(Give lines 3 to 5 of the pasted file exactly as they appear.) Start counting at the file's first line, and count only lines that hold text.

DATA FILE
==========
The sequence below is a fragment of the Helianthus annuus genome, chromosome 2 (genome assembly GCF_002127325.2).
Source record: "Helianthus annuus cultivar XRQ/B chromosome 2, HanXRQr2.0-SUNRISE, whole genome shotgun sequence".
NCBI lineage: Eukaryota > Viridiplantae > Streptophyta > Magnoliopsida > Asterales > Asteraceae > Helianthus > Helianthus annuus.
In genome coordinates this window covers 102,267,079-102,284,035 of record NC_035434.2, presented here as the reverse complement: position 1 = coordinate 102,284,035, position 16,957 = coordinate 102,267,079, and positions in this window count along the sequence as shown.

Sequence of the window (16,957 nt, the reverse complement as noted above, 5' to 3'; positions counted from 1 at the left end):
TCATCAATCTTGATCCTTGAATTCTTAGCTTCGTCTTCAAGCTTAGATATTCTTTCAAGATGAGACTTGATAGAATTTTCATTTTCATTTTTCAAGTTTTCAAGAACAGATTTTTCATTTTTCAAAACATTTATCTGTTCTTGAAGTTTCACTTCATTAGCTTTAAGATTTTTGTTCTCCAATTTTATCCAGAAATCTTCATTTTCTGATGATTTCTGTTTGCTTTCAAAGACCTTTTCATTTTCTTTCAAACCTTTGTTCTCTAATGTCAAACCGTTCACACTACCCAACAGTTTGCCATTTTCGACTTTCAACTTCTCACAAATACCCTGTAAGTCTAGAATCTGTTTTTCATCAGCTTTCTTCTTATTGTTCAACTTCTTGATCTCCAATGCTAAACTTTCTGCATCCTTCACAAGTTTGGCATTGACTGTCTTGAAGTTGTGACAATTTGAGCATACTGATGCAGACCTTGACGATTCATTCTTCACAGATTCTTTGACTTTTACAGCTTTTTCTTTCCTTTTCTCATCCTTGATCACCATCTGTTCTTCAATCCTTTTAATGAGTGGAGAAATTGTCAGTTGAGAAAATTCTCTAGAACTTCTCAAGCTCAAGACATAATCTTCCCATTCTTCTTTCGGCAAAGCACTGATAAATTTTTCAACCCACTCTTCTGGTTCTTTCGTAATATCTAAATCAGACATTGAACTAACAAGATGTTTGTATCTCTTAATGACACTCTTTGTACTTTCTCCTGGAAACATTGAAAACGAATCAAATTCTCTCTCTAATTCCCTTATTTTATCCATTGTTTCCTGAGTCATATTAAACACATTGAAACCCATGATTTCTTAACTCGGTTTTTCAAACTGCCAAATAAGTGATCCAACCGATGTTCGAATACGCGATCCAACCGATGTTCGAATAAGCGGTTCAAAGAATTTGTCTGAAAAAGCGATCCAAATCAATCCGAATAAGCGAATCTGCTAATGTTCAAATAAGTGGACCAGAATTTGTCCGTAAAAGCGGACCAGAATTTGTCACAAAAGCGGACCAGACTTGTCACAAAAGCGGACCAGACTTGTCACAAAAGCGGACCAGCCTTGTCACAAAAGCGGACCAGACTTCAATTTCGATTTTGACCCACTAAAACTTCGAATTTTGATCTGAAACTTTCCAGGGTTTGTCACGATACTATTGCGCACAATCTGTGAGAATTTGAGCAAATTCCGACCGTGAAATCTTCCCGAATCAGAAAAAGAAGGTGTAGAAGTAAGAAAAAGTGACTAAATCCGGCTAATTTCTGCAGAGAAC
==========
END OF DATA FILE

NCBI lineage: Eukaryota > Viridiplantae > Streptophyta > Magnoliopsida > Asterales > Asteraceae > Helianthus > Helianthus annuus.
In genome coordinates this window covers 102,267,079-102,284,035 of record NC_035434.2, presented here as the reverse complement: position 1 = coordinate 102,284,035, position 16,957 = coordinate 102,267,079, and positions in this window count along the sequence as shown.

Sequence of the window (16,957 nt, the reverse complement as noted above, 5' to 3'; positions counted from 1 at the left end):